Chapli kabab is a specialty of Pukhtun Cuisine, the food of Khyber Pakhtunkhwa, a province of Pakistan. These chapli kebabs are also called Peshawari kabab named after Peshawar, the capital city in the same province. You can learn more about chapli kabab here!
The word chapli is derived from chaprikh which means 'to flatten' in the Pashto language. The kebabs are round and flattened minced meat cutlets with coarsely grounded spices and chopped tomatoes. They have also spelled chapli kabab or Chapli kebab. These kababs are widely sold in neighboring Afghanistan and hence also called Afghan chapli kabab.
Honestly, I'm a big fan of chapli kabab and I can eat all of it alone. Spicy mint coriander chutney or tamarind chutney or raita pair well with these kababs. Traditionally, these are served with tandoori naan. But they taste great with rice too like afghani Pulao. They pair as great protein side with daal chawal too.
Below is an image of spices and veggies that go in the kabab marination. Apart from it tomato, cornmeal and egg is also added that is visible in steps image.
- Mince: While mince of other kabab is processed twice for a fine texture. Chapli kabab's mince is processed just once and is like normal coarse mince (keema). It has 20%-30% fat. Additional fat in the mince keeps the kabab moist and soft.
- Spices: These kababs have a strong aroma of various spices. You need basic Indian spices to make chapli kabab. One less common spice is dried pomegranate arils. You can find it easily in Indian stores. If you can't find it, substitute it with mango powder ( AKA amchoor powder). 1 teaspoon of pomegranate molasses can also be a good substitute. The pomegranate arils add both tangy flavor and gritty texture to the kabab. Another common but non-staple spice is fennel seeds (AKA sauf), but it is optional.
- butter: These are high-fat kabab, usually, animal fat is added to mince, I didn’t have animal fat in hand so I used, clarified butter which will keep the kabab moist.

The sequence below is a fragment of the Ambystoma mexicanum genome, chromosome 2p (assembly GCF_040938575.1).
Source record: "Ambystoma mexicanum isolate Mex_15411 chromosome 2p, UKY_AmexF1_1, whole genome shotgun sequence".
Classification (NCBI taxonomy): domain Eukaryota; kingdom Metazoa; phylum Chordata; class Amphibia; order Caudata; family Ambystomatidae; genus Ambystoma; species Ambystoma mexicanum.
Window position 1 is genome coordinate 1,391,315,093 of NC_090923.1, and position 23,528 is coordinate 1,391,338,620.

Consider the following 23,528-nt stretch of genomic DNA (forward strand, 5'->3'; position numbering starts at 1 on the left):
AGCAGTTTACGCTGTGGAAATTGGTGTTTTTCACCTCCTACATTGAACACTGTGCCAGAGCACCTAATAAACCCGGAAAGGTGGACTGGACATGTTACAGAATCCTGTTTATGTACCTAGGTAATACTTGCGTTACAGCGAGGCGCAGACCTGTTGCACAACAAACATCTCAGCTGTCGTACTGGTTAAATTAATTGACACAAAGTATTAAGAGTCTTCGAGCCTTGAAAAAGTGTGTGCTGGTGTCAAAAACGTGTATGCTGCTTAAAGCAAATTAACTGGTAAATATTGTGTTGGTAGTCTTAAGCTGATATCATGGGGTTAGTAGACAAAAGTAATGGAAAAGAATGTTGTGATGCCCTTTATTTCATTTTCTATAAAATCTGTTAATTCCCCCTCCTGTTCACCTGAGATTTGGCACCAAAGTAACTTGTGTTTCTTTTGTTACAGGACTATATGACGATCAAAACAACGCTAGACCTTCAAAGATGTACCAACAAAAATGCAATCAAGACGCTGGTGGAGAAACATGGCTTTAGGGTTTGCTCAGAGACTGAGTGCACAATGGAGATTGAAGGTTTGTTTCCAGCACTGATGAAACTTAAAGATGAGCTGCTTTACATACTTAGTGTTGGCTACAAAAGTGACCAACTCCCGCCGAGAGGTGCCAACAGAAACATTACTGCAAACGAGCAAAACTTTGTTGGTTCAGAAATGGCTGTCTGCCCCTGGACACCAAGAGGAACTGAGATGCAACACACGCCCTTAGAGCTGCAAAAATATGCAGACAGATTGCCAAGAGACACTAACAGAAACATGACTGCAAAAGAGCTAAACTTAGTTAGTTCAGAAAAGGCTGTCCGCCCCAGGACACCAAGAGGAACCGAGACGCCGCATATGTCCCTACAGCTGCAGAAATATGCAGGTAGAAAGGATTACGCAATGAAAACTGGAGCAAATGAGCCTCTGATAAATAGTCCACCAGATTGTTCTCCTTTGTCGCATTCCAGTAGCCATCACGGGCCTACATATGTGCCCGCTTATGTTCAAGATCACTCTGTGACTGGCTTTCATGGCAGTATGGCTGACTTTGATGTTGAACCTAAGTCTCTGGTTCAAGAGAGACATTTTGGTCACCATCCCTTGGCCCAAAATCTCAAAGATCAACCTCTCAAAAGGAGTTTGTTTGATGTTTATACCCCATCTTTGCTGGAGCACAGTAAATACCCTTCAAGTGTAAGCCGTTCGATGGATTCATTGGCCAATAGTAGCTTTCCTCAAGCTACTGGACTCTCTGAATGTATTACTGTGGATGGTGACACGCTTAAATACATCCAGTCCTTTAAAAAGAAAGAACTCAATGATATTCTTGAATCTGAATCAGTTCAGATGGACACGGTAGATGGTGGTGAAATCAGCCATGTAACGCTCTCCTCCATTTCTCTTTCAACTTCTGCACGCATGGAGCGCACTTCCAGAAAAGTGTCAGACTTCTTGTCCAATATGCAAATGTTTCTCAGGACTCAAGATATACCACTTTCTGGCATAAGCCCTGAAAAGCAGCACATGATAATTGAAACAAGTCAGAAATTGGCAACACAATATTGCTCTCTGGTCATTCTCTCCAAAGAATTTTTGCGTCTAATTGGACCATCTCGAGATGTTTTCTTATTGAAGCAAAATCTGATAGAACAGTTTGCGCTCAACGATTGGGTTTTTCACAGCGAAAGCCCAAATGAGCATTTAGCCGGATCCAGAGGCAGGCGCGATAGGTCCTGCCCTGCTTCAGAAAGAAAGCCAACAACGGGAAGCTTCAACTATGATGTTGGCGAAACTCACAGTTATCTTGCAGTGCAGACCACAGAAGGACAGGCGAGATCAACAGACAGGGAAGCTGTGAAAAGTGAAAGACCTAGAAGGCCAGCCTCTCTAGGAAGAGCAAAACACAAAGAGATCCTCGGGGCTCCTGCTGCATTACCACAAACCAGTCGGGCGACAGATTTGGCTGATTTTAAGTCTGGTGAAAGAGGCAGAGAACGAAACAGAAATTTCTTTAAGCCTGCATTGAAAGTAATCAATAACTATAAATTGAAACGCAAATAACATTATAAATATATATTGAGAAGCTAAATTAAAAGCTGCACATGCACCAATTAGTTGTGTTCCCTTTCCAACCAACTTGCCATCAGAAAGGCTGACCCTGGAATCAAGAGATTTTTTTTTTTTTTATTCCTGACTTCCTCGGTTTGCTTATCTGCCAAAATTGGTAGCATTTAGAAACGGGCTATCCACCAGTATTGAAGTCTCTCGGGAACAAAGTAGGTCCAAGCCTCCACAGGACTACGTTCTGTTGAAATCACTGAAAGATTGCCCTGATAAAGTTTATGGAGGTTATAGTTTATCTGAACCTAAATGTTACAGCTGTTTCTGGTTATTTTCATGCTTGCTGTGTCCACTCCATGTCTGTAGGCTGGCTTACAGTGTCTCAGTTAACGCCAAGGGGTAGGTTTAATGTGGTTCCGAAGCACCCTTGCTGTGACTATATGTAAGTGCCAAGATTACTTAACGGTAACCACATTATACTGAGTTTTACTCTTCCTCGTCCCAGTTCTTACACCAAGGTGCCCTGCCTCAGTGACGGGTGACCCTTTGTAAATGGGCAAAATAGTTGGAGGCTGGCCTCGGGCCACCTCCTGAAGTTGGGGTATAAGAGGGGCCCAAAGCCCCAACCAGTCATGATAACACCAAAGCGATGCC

- green chilies
Tips and variations
- Ground Meat: you can use ground beef, lamb, or chicken for this recipe. Remember the fattier the better.
- Some people add a scrambled egg in the chapli kabab but I feel it is an extra step with not much taste. You can add scrambled eggs (made with 2 eggs) with tomatoes in the recipe.
- Most commercial dhabas add MSG in chapli kabab for the flavor kick. But I feel the recipe tastes great on its own.
- Chapli kababs are shallow fried in tallow (charbi ka tel), which is hard fat obtained from cows. You can learn more about tallow here. If you do not have tallow then shallow fry in ghee.
FAQ and Trouble Shooting
Lack of fat in mince can make the kabab dry and break. Make sure the mince has 20%-30 fat. The lack of a binding agent can also cause the kabab to break. The usual binding agent for chapli kabab is flour, usually wheat flour or cornmeal. Lastly, if you add tomato in the marination. Tomatoes will release excess moisture and break the kebab while frying. So make sure to add tomatoes just before frying.
If your chapli kabab are breaking while frying, you can try one or both of the two tricks. If the mince mixture is too moist add extra flour to bind it. Or if the mixture is stiff and can absorb little moisture, add few tablespoons of a beaten egg. Do not add whole egg altogether as this will make the mixture too soft and difficult to roll into kabab. So go slow adding just one tablespoon at a time.
Since these are high-fat kabab, they can make a great keto main course. Make sure to reduce or skip onions and tomatoes. Use almond flour instead of cornflour as a binding agent. Also, add extra bone marrow pieces and or in the center of the kabab when you roll it. Some people also add scrambled eggs in the raw mince to mimic fat like the taste.
Chapli kabab is a large and flattened groundmeat petty. It has a crunchy texture due to coarsely grounded spices. Tangy and nutty taste that comes from dried pomegranate aril. It is very more flavorful compared to other kabab.